The Land Drainage Contractors Association (LDCA) has merged with the National Association of Agricultural Contractors (NAAC) to form a stronger political voice for land drainage contractors. Forming a new section of the NAAC, the contractors will reap the benefits of being part of a larger organisation, whilst retaining and consolidating their lobbying power.
Originally part of the NAAC, the LDCA broke away in 1984 but, as the industry has changed, positive agreement has been reached to re-unite the sector and go full circle back into the NAAC fold.
Commenting, Nigel Wyatt, new Chairman of the new NAAC Land Drainage section said, ‘It’s a huge positive step for land drainage contractors to amalgamate with the NAAC. Membership of the Association will bring us each additional individual benefits and industry credibility. I am looking forward to a new partnership and becoming integrated within the Association.’
Numerous issues are now firmly on the NAAC Land Drainage radar including endorsing the benefits of land drainage to increase crop yields and mitigate flood risk. The sector will be engaging with Defra to ensure that messages are reinforced and the professionalism of the sector is promoted.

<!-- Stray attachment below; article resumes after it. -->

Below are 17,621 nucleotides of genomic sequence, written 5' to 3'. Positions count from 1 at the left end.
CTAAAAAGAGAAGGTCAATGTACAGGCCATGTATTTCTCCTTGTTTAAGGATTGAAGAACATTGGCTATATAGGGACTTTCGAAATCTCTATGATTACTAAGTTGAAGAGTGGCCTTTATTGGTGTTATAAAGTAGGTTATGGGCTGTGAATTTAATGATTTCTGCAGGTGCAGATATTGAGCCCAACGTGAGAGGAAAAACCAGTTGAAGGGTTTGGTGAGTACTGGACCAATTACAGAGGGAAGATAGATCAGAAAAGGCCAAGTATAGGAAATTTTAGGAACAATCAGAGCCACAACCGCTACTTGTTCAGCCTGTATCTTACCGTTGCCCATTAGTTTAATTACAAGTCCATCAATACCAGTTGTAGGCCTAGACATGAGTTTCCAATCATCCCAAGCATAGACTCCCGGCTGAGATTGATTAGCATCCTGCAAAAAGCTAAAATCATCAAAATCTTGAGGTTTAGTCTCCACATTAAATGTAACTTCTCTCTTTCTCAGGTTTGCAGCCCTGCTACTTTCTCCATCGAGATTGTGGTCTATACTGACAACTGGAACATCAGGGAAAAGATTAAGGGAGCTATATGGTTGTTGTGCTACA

‘With an estimated 90% of drainage work in the UK carried out by contractors, this is an important area for the NAAC,’ said Duncan Russell, NAAC Chief Executive. ‘We will be putting on training courses and technical seminars and updating and guidance and Codes of Best Practice on land drainage. All will be available soon on the NAAC website.’
Tenders that had stipulated LDCA members should also now be reviewed to specify NAAC Land Drainage contractors. All members agree to comply with the NAAC Code of Conduct and insurance requirements. In addition, the NAAC will be publishing specific guidance on land drainage.
The National Association of Agricultural Contractors (NAAC) is delighted to announce that international sheep shearers will be able to enter the UK this year, in a time-limited window, providing a vital source of professional and experienced staff to assist UK contractors in removing the wool of millions of sheep this summer.
A special Home Office concession will continue to allow this very specific group of non-visa nationals to travel to the UK, particularly coming from Australia and New Zealand, between 1 April and 30 June. All those entering will only be allowed to stay for a three month maximum period (i.e. the latest expiry of leave would be 30 September), after which they are required to leave.